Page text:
Cloth Super Numbers


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You may have come across suits or cloths which have values on them, like Super 100s or 120s or even higher.

These numbers are often used as an explanation as to why cloth or a suit should be more expensive, the higher the number, the higher the cost.

But what are they? What do they mean? and are they a good indication of quality?

First, What are they?

Basically, they are an indication of the fineness of the hairs that go into making the cloth. The finer the hair, the higher the number.

The origins of the number are a little misty depending upon who you speak to.

But before I give you the stories, a little background...

Fleece from the sheep is washed, combed and spun into yarn which is then woven into cloth. Now, the more you tease the fleece out when spinning, the finer and longer the yarn you have to weave with, the finer the finished woollen cloth will be.

If you spin your fleece roughly into a thick yarn, then, when woven, the wool will be rough and coarse.

If you spin your fleece into very fine yarn, then the woven wool will be smoother.

Okay, so let's find out where those Super no's originate from.

The continental set of cloth weavers stand by their story...

The aim of cloth weavers was to make smoother and smoother softer and finer cloths, they did this by teasing out the fleece into finer and finer yarns to weave with.

Typically from 1kg of fleece a spinner could create around 80km of yarn to weave with. Slowly the technology got better and the length of yarn that could be spun from 1kg of wool got longer until...

One weaver spun his fleece so finely, that from 1kg of fleece, he spun 100km of yarn. The yarn was so fine, he called this and the cloth woven from it...Super 100s.

The English version (because we used imperial measures) is this.

The spinning process was invented in England and we had a worsted yarn count system to define the fineness of cloth.

When spun, yarn was divided into 'hanks' ready for weaving. Each hank was 560 Yards (512m). The yarn count or S number, was how many 560 Yard hanks were spun from 1lb of fleece (0.54kg).

The higher the number of hanks, the finer the fleece had been spun.

Typically, a high quality yarn had 80 hanks from 1lb of fleece.

When one weaver finally spun his fleece so fine, that from 1lb of fleece, he spun 100 hanks of yarn, he called it... Yes, Super 100s.

If you do the maths...

100 hanks is 56 000 Yards = 51 200km
1kg is 2.2lb, so

from 1kg you got 112640km of yarn.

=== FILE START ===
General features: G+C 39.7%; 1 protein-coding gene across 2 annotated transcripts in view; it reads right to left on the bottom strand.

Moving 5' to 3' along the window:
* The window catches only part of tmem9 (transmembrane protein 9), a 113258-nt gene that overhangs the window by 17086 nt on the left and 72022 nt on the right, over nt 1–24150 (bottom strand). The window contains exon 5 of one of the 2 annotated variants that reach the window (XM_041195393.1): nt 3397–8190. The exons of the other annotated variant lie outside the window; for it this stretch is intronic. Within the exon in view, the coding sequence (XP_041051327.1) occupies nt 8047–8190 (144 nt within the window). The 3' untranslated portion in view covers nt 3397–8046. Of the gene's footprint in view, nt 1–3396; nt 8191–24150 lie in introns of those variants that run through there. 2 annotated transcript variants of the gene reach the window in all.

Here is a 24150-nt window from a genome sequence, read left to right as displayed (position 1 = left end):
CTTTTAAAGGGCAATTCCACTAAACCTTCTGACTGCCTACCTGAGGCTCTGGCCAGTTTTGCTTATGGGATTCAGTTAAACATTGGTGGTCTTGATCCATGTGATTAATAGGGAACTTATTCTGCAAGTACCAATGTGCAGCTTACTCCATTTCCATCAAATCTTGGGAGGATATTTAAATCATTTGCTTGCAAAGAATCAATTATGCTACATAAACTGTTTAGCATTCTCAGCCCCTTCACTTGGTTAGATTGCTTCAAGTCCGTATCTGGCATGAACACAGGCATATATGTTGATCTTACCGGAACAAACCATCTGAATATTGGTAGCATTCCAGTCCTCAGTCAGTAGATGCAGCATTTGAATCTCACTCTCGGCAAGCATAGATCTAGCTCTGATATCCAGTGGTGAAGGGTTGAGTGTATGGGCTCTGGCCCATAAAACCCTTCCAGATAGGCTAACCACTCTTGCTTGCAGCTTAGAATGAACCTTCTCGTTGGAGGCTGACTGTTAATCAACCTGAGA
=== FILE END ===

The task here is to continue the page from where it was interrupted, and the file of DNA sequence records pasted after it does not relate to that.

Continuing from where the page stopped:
The two stories are fairly similar, although the British system was a far more established system and most likely to be the true historical origin of the super 100s.

Nowadays the weavers don't go around measuring hanks or km or otherwise. The super number is graded by measuring the thickness of the hairs of the fleece. The finer the hair, the higher the number that is given to the cloth woven from it.

It is this change that I think causes the problems of modern super numbers, because the hair thickness tells only part of the story.

Basically, this means that the higher the number, the finer the hairs that go into making the cloth.

The finer the hairs, the softer they feel, and the more silky the cloth.

But also, the finer the hair, the finer the yarn used to weave with. The finer the yarn, the more detail and definition you can get in the cloth. A bit like, the higher the megapixel count of a camera, the finer the detail of the finished photograph. This makes the cloth designs a lot more detailed and attractive.

The downside; well the higher the number, the less hard wearing it is and the higher the cost of the cloth, usually.

But does quality also get better the higher the super number?

Most sellers of cloth or suits will tell you 'Yes', but I say 'No.'

And here's why...

The thickness or thinness of the hair tells only that. It doesn't take into account the length of the hairs, or the ply of the yarns, or the way it has been woven.

A good quality cloth is woven from hairs of long length. The longer the hairs, the stronger the yarn will be and the better wearing the cloth will be.

As a result, the better, more expensive cloth weavers choose the expensive long staple hairs and the cheaper  end of the market takes the short fibres. The hairs both measure the same thickness, so both cloths can claim  to be Super 100s or higher, but one will resist creasing, wear better and look good for longer, and the other won't.

Also, to create a finer design and a more silky feel to the cloth, some cheaper merchants use fewer ply yarns to weave with. And just like a tissue, a three ply is stronger than a two.

So next time you're being told that a cloth or a suit is better or more expensive because of a high super number, just remember, there's more to cloth than super numbers.

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